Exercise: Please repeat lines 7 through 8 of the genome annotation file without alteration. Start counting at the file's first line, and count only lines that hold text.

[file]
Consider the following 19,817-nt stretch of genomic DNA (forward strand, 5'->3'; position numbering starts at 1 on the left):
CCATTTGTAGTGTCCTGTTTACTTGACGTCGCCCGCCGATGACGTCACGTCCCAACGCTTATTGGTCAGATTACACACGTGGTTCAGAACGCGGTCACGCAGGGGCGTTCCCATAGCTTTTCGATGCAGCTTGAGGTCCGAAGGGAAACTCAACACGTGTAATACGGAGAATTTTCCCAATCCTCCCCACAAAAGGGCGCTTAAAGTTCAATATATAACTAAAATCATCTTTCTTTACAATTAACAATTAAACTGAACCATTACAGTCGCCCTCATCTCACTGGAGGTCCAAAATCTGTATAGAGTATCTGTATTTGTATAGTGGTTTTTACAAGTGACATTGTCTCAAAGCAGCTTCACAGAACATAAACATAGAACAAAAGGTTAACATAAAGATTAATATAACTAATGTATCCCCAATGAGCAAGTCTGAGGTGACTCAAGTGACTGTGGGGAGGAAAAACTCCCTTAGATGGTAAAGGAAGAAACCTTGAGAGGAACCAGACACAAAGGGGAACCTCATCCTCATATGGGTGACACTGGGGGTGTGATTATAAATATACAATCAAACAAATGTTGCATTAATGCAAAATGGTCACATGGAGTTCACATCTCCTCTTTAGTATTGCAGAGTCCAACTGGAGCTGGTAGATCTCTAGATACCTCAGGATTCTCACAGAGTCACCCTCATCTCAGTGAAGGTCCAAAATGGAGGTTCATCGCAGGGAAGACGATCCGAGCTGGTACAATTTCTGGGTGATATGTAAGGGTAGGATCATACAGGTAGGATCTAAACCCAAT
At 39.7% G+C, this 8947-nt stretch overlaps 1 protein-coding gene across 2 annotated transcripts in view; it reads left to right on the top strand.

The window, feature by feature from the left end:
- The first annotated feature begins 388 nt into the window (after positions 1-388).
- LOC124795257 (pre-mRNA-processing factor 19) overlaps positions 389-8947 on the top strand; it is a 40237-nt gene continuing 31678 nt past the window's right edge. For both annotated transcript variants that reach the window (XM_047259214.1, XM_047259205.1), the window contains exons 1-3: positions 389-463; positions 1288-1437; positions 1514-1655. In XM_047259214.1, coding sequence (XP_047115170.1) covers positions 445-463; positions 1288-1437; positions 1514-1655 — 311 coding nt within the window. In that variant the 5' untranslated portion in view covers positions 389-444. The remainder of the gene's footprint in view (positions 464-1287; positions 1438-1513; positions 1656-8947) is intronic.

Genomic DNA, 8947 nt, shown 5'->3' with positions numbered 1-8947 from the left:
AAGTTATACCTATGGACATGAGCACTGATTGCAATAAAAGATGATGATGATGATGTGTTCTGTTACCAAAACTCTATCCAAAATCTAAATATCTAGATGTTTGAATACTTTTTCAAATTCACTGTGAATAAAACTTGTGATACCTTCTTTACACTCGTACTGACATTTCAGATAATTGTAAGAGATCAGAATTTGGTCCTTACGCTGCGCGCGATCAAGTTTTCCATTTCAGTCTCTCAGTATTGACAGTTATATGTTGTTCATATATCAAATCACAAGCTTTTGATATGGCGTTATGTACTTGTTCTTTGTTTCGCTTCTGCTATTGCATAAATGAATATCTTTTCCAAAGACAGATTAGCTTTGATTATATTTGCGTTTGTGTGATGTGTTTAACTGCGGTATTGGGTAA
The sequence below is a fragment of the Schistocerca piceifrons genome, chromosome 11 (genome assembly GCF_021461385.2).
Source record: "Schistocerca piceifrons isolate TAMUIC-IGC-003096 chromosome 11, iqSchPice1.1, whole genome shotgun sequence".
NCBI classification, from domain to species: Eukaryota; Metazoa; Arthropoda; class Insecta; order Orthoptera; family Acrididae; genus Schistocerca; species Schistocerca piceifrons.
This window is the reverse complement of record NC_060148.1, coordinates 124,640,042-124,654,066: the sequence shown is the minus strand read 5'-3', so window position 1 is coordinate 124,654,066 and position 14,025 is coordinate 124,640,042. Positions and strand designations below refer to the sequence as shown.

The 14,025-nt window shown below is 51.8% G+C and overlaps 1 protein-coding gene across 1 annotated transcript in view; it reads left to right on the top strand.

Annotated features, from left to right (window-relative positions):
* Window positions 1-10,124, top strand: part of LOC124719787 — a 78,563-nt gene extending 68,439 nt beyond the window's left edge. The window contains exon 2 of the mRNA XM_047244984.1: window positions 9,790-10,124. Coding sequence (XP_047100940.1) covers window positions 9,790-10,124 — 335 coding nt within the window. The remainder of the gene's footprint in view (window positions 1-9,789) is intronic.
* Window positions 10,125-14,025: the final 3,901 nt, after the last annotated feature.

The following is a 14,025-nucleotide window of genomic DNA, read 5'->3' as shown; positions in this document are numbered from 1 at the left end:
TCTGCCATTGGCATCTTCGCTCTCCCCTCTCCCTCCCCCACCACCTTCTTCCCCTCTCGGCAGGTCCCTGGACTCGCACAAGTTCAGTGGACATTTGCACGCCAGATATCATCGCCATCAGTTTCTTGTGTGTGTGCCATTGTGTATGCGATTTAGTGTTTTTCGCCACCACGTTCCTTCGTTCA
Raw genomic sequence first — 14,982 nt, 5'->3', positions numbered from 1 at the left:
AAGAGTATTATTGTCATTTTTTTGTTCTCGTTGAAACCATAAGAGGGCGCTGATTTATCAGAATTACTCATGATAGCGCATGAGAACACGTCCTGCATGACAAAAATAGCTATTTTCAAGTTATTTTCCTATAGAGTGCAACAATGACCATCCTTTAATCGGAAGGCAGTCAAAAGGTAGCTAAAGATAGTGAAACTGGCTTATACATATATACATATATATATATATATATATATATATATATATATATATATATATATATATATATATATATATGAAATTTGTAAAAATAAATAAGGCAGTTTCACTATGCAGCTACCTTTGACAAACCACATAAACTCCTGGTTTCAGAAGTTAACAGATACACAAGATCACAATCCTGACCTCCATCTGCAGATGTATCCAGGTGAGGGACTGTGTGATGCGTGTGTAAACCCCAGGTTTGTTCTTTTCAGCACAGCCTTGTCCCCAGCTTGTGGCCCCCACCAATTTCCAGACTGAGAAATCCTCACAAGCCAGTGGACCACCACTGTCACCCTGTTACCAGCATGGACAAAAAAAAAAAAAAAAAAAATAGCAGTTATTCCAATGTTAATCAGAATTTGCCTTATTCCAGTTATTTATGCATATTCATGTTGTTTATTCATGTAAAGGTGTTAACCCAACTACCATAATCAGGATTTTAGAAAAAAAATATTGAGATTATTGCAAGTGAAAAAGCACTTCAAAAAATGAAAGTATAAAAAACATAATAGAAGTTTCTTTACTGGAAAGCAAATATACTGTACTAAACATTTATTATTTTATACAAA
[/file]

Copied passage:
Genomic DNA, 8947 nt, shown 5'->3' with positions numbered 1-8947 from the left:
AAGTTATACCTATGGACATGAGCACTGATTGCAATAAAAGATGATGATGATGATGTGTTCTGTTACCAAAACTCTATCCAAAATCTAAATATCTAGATGTTTGAATACTTTTTCAAATTCACTGTGAATAAAACTTGTGATACCTTCTTTACACTCGTACTGACATTTCAGATAATTGTAAGAGATCAGAATTTGGTCCTTACGCTGCGCGCGATCAAGTTTTCCATTTCAGTCTCTCAGTATTGACAGTTATATGTTGTTCATATATCAAATCACAAGCTTTTGATATGGCGTTATGTACTTGTTCTTTGTTTCGCTTCTGCTATTGCATAAATGAATATCTTTTCCAAAGACAGATTAGCTTTGATTATATTTGCGTTTGTGTGATGTGTTTAACTGCGGTATTGGGTAA